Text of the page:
Merrel Williams

The company was sued by a number of individuals, such as Merrell Williams, who for the harm their products caused, had no form of compensation that could be worth the damages done. Sadly there are numerous other companies, which continue producing these life-threatening substances even today, however, the problem seems to lie within the law system we are provided with. It becomes relatively irrelevant how many more studies are conducted, or the variations the different companies create of the product. Adjusting cigarette filters, which are meant to reduce the risks that come with smoking or whether or not society is aware of its damage, doesn’t disturb the business, as it remains thriving.

USA cigarettes use

Although the number of consumers may have decreased after awareness of the problematic health issues surrounding smoking had been published, the importance remains in the enforcement of new laws and regulations around the matter.

No smoking in certain public areas such as restaurants and high school campuses, age restrictions etc. even second hand smoke is being discouraged. These laws were passed in 2003-2004, whereas the anti smoking movement took up to 45 years. There had been awareness of the risks induced by smoking tobacco around 10 years after the first major company began to become popular on the market. Until smoking is banned entirely, this industry will not lose its great functioning costumer loyalty to consuming deadly products. Again, at the rate this market is rising, new products being introduced which promise to reduce the risks of smoking, have not developed much further than making society aware of the risks they are committing to. The concerning matter remains to be that the tobacco industry may not be the only market with flaws. Possibly many other companies are not publically announcing how potentially dangerous their products are until they have been long part of society. Although, studies began showing the concerning effects of smoke on the human body, it took approximately 45 years until these were publically displayed at a regular rate.

Did we really learn from it? The industry has grown and brought alternatives into the market, which is still being debated whether being better or worse for individuals than smoking regular cigarettes. However, there really has not been a major change since the scandal first hit the news. The problem is yet to be resolved and hopefully encourages other companies from being able to endure similar behavior; threatening the vast majority of our population. To those with an addiction it’s a start to smoke self rolled cigarettes as they contain less chemical substances than ready packaged ones. Vaping has also become a trend rather than an alternative to help out smokers trying to quit, or become healthier. Possibly they have further manipulated society with a newer, technologically advanced, form of nicotine use. It remains unclear whether vaping really is a better option.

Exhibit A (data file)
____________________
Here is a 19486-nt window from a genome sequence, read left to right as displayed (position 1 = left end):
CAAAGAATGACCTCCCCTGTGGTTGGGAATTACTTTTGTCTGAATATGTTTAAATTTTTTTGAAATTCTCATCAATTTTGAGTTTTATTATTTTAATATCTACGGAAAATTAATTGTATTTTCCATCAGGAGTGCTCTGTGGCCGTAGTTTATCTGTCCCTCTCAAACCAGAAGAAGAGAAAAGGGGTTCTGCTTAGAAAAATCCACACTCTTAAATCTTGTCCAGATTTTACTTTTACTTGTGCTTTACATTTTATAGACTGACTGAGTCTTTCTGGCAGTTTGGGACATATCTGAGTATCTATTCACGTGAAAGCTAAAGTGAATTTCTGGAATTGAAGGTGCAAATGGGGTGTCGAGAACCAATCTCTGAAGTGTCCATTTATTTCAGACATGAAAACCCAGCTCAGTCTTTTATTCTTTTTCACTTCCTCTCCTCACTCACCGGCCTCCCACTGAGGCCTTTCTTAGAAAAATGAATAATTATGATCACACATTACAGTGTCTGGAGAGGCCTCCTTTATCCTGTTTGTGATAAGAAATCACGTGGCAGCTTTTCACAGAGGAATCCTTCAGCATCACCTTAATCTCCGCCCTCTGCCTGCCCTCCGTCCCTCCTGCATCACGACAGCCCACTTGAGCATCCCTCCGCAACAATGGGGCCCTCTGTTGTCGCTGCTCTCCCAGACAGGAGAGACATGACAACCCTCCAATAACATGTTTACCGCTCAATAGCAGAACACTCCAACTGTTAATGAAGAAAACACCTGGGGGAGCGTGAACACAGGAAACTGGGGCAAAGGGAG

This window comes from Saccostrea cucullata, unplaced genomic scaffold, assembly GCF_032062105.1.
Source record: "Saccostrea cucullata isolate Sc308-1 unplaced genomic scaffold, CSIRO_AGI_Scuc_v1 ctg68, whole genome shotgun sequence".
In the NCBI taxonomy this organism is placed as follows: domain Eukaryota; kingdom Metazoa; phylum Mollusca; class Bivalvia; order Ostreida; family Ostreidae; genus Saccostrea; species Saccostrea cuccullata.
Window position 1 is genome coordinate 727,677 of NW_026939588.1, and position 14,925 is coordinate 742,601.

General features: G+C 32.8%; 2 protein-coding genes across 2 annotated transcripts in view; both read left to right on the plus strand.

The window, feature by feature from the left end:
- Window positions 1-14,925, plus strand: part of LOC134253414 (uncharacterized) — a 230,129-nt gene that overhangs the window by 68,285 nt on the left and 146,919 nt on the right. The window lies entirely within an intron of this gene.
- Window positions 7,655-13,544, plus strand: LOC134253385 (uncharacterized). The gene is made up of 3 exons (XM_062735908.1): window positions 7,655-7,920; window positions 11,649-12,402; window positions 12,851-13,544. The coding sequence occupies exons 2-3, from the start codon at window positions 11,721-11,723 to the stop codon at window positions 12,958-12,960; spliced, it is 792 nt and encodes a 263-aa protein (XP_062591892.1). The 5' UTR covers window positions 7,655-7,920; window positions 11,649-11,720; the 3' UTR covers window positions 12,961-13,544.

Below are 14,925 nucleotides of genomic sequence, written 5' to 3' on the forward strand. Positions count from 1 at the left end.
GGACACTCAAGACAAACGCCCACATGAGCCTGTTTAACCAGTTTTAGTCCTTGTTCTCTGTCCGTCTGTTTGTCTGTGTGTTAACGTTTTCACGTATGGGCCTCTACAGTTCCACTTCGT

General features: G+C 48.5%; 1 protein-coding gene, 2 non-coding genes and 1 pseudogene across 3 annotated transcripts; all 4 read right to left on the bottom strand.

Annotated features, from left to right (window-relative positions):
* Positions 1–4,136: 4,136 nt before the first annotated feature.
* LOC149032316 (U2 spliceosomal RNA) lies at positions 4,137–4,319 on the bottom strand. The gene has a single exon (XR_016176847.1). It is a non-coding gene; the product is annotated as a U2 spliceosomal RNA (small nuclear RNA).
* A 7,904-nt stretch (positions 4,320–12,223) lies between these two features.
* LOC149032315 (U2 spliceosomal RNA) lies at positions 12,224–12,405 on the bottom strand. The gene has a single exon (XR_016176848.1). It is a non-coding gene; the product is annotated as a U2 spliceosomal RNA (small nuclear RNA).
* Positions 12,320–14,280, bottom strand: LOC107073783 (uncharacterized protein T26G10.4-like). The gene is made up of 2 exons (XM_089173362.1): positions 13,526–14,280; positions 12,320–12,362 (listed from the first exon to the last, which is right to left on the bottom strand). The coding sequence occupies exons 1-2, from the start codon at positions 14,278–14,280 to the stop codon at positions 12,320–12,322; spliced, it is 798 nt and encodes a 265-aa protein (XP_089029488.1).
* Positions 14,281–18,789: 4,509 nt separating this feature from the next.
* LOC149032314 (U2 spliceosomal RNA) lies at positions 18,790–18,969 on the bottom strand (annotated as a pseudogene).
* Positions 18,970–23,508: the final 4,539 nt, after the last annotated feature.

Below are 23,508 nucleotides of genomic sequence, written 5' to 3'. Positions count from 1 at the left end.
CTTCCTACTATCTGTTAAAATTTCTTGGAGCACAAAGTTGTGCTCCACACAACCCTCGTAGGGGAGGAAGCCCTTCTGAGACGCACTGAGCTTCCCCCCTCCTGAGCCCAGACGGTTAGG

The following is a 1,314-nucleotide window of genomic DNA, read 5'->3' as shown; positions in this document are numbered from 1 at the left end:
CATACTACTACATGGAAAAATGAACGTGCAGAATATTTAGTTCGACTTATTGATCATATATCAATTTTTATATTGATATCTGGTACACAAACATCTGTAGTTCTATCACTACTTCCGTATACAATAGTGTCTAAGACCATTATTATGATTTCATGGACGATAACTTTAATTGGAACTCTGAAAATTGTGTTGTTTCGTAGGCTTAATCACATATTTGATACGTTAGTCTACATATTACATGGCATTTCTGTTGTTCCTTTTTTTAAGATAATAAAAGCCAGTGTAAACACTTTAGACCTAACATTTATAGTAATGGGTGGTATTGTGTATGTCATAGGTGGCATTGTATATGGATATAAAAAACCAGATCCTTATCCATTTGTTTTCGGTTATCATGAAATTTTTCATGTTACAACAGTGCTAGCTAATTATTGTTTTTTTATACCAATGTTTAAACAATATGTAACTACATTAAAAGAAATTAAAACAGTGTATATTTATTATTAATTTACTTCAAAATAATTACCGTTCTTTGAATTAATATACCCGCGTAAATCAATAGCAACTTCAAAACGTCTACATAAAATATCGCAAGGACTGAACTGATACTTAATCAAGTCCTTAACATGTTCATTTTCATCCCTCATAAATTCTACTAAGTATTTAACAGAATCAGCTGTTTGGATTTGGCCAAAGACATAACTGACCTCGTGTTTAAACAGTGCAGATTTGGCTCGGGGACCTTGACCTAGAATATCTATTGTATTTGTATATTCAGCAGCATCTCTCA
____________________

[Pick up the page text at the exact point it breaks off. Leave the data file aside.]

Overall, there is much more that needs to be altered when companies of such large capacities have major influence on a significant amount of people. There needs to be further law restrictions surrounding companies product privacy and clearer boundaries of what is meant to be private and kept from the community and what they have the right to know about.

Works Cited

  • “Brown & Williamson Tobacco Corp.” Ad Age. N.p., 15 Sept. 2003. Web.
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  • “FDA Says Menthol Smokes ‘worse’ than Normal Cigarettes.” BBC News. BBC, 24 July 2013. Web.
  • Hilts, Philip J. “Cigarette Makers Debated the Risks They Denied.” The New York Times. The New York Times, 15 June 1994. Web.
  • Martin, Douglas. “Merrell Williams Jr., Paralegal Who Bared Big Tobacco, Dies at 72.” The New York Times. The New York Times, 26 Nov. 2013. Web.
  • Novac, Jenny. “CigaretteZoom.com – Zoom on Cigarettes.” Cigarette Zoomcom Zoom on Cigarettes. N.p., 25th July 2011. Web.
  • Spicer, Aki. “SMOKE!vertising.” Pinterest. N.p., 23 Dec. 2012. Web.
  • “State Smoke-Free Laws for Worksites, Restaurants, and Bars — United States, 2000–2010.” Centers for Disease Control and Prevention. Centers for Disease Control and Prevention, 22 Apr. 2011. Web.
  • Stewart, Peter R. “KOOL Cigarettes Brand.” Buy-cheap-cigarettes.com. N.p., 23 Jan. 2015. Web.
  • “KOOL Cigarettes Advertisement.” Untitled Document, tobacco.stanford.edu/tobacco_main/images_body.php?token1=fm_img9491.php.
  • “Current Cigarette Smoking Among Adults in the United States.” Centers for Disease Control and Prevention, Centers for Disease Control and Prevention, 1 Dec. 2016, www.cdc.gov/tobacco/data_statistics/fact_sheets/adult_data/cig_smoking/index.htm